UK IT directors lack the skills required to fully exploit the 'Net Economy,'forcing organisations to change the way they are run, according to a new report.
The survey from the Sun/Netscape Alliance, found that half the UK's IT directors believe they do not possess the skills needed to adapt to the rapid changes the Internet has brought to their current job.
While the majority of businesses know that the Internet can help them improve sales, they have no idea how to achieve that, said Guy Norgrove, director of the Sun/Netscape Alliance.
The definition of ecommerce is also changing, he said. Companies no longer just have to use the Web to bring their products to the mass market, they must also offer 'mass personalisation' by entering into direct relationships with their customers, said Norgrove.
"The speed and scope of the Internet is so fast, they are struggling to keep up," he said.
The research was conducted by Benchmark Research who interviewed 300 British board directors, 100 from each of IT, marketing and commercial departments.
More than half of the IT directors surveyed feel this lack of understanding of the Internet's potential is making their organisation miss out on business opportunities.
The report found that while more than three quarters of IT directors believe the Internet will enable them to broaden their role within the company, an alarming 75 per cent have no confidence that the management team has the skills to exploit the potential of the Internet as a competitive weapon.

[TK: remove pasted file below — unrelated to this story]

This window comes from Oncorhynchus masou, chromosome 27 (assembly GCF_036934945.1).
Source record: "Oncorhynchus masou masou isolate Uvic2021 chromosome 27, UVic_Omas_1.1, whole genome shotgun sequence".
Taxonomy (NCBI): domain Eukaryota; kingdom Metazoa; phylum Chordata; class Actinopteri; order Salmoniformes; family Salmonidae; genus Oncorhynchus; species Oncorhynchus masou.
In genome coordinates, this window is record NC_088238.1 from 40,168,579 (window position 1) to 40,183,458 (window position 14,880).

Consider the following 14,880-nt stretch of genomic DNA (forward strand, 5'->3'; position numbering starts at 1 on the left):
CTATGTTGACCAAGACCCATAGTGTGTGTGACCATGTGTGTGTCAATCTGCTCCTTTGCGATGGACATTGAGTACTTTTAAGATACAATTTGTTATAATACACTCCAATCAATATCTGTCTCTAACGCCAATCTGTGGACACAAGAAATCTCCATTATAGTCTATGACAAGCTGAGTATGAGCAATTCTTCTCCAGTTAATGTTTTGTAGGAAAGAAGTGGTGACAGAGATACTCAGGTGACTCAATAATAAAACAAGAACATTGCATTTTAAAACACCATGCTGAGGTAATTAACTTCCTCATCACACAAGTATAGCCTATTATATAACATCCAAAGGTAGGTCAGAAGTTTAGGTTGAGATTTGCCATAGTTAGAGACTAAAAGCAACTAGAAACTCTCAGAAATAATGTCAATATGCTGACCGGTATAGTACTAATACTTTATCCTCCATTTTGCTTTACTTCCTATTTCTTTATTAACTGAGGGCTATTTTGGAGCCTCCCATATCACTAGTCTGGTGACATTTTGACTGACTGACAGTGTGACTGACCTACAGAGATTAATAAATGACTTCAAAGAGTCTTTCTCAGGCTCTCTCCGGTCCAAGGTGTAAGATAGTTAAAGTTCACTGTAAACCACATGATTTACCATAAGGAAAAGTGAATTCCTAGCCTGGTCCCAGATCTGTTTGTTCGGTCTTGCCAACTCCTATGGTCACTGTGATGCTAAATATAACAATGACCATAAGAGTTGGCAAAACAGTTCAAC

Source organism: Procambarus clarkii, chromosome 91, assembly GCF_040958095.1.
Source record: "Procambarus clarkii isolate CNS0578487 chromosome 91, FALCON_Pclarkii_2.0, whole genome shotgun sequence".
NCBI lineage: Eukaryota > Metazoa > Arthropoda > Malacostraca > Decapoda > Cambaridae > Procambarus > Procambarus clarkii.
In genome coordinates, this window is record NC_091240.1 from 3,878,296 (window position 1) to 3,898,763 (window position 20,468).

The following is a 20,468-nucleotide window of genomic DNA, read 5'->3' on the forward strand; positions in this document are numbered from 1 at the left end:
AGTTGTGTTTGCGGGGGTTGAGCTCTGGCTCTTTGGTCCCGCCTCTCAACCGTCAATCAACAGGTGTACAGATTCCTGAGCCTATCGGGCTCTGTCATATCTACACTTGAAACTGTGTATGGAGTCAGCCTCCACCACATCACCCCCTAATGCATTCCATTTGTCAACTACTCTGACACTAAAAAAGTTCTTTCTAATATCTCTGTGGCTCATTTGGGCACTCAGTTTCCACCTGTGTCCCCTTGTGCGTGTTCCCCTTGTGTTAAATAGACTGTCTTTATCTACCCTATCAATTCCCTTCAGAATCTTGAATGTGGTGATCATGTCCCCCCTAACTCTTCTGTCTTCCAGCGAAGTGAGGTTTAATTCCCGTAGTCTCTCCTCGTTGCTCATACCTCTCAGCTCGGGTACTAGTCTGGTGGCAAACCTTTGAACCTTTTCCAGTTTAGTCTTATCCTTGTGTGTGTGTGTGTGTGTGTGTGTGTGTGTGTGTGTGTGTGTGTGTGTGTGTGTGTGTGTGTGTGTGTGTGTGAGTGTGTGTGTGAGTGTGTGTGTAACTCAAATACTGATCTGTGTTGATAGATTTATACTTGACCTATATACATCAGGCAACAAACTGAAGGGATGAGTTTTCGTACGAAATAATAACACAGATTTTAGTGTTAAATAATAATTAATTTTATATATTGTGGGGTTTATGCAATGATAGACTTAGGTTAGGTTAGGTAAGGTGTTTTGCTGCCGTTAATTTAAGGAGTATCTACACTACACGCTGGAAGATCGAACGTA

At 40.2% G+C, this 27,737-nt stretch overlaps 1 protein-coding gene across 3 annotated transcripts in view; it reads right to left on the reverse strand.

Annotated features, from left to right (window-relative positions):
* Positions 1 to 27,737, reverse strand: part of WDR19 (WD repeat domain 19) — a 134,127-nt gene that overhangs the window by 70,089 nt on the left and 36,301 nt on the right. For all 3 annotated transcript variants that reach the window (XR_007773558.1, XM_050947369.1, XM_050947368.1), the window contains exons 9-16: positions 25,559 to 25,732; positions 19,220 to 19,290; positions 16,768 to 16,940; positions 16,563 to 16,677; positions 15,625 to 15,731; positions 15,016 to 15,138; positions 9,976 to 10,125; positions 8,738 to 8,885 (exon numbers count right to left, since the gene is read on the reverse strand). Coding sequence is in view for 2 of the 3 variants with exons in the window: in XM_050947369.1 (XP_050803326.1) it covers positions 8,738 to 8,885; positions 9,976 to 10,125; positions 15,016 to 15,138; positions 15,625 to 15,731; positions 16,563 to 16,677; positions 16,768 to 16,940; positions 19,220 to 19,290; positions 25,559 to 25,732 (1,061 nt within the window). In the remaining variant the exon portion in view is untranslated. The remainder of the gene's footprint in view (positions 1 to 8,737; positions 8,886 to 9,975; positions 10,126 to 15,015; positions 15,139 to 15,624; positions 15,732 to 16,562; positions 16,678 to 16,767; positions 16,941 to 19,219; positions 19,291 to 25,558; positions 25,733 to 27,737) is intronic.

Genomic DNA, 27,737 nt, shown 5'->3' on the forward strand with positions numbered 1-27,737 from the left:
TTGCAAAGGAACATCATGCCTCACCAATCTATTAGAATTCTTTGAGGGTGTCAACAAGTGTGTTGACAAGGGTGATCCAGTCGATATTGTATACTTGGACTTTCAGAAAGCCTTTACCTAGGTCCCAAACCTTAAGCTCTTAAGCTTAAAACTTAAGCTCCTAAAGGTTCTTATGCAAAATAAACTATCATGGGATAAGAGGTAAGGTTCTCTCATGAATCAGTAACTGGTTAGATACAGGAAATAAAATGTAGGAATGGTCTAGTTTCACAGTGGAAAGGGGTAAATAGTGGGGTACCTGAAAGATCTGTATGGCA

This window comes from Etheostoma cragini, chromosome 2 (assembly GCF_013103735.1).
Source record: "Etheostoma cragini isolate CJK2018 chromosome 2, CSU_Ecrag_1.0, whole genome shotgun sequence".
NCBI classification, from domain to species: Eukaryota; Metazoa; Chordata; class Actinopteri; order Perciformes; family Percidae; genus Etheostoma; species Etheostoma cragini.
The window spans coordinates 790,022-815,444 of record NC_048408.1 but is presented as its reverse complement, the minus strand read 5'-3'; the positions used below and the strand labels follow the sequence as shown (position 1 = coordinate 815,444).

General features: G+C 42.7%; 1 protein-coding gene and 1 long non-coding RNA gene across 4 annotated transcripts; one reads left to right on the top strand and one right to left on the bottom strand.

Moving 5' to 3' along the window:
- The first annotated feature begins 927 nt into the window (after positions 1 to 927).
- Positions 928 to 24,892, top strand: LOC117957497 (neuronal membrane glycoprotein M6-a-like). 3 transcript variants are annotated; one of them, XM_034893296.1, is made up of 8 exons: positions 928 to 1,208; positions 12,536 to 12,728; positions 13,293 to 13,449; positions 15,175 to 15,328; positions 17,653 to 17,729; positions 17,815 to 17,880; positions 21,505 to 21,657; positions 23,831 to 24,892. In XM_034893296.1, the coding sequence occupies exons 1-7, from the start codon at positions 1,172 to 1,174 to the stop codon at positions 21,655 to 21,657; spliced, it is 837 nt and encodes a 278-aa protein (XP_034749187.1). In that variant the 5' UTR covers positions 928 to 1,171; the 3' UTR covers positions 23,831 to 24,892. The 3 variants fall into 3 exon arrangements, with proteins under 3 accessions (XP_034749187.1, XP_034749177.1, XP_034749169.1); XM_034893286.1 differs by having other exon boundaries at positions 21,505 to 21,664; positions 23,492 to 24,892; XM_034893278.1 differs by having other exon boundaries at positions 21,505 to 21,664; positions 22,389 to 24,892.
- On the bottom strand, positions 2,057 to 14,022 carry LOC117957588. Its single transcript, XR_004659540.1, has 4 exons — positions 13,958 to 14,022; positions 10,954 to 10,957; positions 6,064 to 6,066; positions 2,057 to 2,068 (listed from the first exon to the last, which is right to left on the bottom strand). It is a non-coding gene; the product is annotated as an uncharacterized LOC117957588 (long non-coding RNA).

"There is dissent in organisations as to who owns the Internet strategy," said Guy Norgrove, director of the Sun/Netscape Alliance. While 43 per cent of IT directors are responsible for their organisation's Internet strategy, only 25 per cent believe they should have control of it.
In addition, 40 per cent of all the respondents believe the managing director/board does not fully appreciate the potential impact of the Internet on their business.
Because of this, 62 per cent believe the only way to fully exploit the Internet is to make changes to the organisational structure of UK businesses. According to the report the impact of the Internet will mean that instead of being an isolated department, IT will play a central function across the whole organisation requiring all directors to acquire strategic understanding of IT.
As companies begin to open up their websites to customers, suppliers and partners, the IT department will have to be more externally focused. The IT function will be operated on a project basis incorporating business aware IT managers, said Norgrove. "There will be a blurring of roles, people will have to think outside the box," he said.
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